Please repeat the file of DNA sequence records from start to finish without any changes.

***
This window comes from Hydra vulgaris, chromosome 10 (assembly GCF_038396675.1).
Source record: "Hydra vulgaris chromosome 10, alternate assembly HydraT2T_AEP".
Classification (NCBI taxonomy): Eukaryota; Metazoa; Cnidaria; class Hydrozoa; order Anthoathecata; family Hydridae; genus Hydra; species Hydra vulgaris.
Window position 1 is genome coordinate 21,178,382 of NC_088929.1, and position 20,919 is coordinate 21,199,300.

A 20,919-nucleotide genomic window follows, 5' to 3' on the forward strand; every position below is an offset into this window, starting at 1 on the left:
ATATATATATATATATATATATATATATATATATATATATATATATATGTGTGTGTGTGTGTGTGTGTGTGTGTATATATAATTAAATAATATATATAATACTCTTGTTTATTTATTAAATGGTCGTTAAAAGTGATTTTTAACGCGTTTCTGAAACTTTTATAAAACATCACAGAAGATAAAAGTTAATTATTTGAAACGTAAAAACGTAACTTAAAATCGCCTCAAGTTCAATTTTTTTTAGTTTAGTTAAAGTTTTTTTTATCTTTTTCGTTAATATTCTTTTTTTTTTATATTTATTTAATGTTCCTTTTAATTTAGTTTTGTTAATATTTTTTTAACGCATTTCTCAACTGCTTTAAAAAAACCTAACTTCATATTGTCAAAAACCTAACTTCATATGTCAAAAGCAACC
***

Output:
This window comes from Hydra vulgaris, chromosome 10 (assembly GCF_038396675.1).
Source record: "Hydra vulgaris chromosome 10, alternate assembly HydraT2T_AEP".
Classification (NCBI taxonomy): Eukaryota; Metazoa; Cnidaria; class Hydrozoa; order Anthoathecata; family Hydridae; genus Hydra; species Hydra vulgaris.
Window position 1 is genome coordinate 21,178,382 of NC_088929.1, and position 20,919 is coordinate 21,199,300.

A 20,919-nucleotide genomic window follows, 5' to 3' on the forward strand; every position below is an offset into this window, starting at 1 on the left:
ATATATATATATATATATATATATATATATATATATATATATATATATGTGTGTGTGTGTGTGTGTGTGTGTGTATATATAATTAAATAATATATATAATACTCTTGTTTATTTATTAAATGGTCGTTAAAAGTGATTTTTAACGCGTTTCTGAAACTTTTATAAAACATCACAGAAGATAAAAGTTAATTATTTGAAACGTAAAAACGTAACTTAAAATCGCCTCAAGTTCAATTTTTTTTAGTTTAGTTAAAGTTTTTTTTATCTTTTTCGTTAATATTCTTTTTTTTTTATATTTATTTAATGTTCCTTTTAATTTAGTTTTGTTAATATTTTTTTAACGCATTTCTCAACTGCTTTAAAAAAACCTAACTTCATATTGTCAAAAACCTAACTTCATATGTCAAAAGCAACC